Death End re;Quest is a combination of Japanese Role Playing Game and visual novel. Created by Compile Heart and Idea Factory, Death End re;Quest turns a suspense thriller into a JRPG.
In the story you are Arata Mizunashi, a programmer on an MMORPG called World’s Odyssey. Production of the game was halted when the designer Shina mysteriously disappeared. A year later, the game suddenly comes back online and you find Shina in the game with no memory of what has occurred. What’s worse is that the game has become corrupted and Shina cannot log out. So, it’s up to you to put the pieces together to save Shina as you play through to reach the end game and release her from her prison.
The story of Death End re;Quest leans into the occult, a vast conspiracy, shadow figures, the supernatural, the concept of dying in the VR game causing death in real life, as well as the veil between the game and reality bleeding together. The overall concept of the game is compelling, but it, unfortunately, gets convoluted quickly and much gets buried underneath mountains of exposition along the way. At its core, it’s a visual novel with a combat system.
Unfortunately, that is the case as the combat system is the best part of the game. A few different systems are at play in the combat that makes it so rewarding. First is the skill system. You begin with the ability to attack, guard, use an item, and a few magic/action skills. Each turn you are allowed three actions to combine and use. By combining certain skills, you may trigger learning a new skill. This increases frequent use of different skills in the game in order to bolster your repertoire of actions in combat.
Second is (what I call) the “bounce” system. Using three attacks on your turn – or certain skills – you trigger a fourth action called “Knockback.” This pushes your opponents backward after you attack them. They can bounce back into other enemies causing damage, or into the walls causing damage, or into your allies who then use Knockback to hit them even farther. It completely changes the way you approach combat as you then can utilize your allies and enemies to your advantage.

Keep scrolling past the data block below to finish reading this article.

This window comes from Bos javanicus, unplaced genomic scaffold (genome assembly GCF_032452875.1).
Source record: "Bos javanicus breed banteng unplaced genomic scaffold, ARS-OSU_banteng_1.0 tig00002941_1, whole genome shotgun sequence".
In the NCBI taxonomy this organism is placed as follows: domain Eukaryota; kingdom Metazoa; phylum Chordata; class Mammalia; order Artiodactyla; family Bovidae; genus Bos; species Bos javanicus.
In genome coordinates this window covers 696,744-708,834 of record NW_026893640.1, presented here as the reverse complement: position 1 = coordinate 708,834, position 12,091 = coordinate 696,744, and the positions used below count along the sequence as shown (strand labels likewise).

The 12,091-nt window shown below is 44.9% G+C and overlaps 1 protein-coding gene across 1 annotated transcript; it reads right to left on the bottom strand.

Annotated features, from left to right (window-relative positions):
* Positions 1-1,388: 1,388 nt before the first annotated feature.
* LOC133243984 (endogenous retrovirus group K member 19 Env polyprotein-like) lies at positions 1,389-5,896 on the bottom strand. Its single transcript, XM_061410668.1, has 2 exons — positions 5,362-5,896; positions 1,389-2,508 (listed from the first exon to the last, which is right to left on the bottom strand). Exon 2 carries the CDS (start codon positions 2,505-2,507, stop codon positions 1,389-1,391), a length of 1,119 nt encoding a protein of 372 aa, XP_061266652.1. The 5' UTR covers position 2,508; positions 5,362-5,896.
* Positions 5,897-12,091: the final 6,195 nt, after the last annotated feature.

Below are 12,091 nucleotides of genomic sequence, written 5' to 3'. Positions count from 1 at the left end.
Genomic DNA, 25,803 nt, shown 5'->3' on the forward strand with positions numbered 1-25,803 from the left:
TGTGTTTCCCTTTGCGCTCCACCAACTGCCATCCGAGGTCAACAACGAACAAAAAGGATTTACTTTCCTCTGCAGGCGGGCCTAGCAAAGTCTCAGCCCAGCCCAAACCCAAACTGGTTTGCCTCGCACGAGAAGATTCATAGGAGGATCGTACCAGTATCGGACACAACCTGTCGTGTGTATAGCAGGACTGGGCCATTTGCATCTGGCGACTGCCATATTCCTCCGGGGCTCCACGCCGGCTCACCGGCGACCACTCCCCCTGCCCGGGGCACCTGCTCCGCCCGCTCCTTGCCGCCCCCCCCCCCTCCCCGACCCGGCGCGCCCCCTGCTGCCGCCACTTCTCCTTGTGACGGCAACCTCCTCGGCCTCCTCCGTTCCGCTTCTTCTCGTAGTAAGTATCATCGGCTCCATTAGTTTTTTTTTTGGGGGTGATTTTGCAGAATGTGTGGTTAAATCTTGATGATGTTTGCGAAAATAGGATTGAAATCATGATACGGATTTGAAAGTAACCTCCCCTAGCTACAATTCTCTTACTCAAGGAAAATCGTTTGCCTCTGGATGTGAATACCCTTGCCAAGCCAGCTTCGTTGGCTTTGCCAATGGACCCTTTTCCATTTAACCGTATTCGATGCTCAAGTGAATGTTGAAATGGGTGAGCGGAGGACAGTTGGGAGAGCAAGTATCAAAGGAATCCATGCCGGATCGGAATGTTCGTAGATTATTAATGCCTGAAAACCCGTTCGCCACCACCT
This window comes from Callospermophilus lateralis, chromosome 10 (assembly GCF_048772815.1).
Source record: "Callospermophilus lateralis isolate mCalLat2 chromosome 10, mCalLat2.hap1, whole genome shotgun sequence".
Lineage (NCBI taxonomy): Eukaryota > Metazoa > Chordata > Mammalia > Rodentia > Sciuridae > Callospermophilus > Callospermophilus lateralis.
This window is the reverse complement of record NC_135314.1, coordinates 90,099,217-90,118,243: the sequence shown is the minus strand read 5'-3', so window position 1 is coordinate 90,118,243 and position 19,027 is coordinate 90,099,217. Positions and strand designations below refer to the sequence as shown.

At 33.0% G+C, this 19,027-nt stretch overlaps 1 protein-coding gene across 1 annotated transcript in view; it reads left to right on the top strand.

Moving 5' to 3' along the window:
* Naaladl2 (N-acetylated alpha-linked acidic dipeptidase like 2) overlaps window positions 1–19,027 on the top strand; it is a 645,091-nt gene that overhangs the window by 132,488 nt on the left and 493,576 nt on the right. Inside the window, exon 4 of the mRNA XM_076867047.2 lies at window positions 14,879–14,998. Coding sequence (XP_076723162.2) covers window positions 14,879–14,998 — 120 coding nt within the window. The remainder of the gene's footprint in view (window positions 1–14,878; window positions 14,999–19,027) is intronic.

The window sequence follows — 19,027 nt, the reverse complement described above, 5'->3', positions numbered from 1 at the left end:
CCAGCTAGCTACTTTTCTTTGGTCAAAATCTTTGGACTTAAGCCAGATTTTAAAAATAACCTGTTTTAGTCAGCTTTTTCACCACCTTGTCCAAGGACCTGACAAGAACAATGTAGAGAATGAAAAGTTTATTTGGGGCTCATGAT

Third, if you clear certain obstacles on the field of battle, you can call in Arata to shift the battle in your favor by affecting enemies, summoning monsters, or changing the “genre” of the battle to a shooter or a slot machine. Lastly, is when a character “glitches”. You acquire a certain amount of corruption as you play and when you hit a threshold, you transform into a powerful being and just wreck shop.
Death End re;Quest Review Final Thoughts:
Overall, Death End re;Quest has a solid combat system wrapped too tightly in a dense and convoluted visual novel. The beginning is too slow to keep many interested. I’m talking 3-4 battles in the first couple hours of the game. The battle system is what will keep you coming back, even with the story and the sudden Game Over choices and the usual fan service. This game is for the usual Idea Factory / Compile Heart fans, but it won’t bring many newcomers into the fold.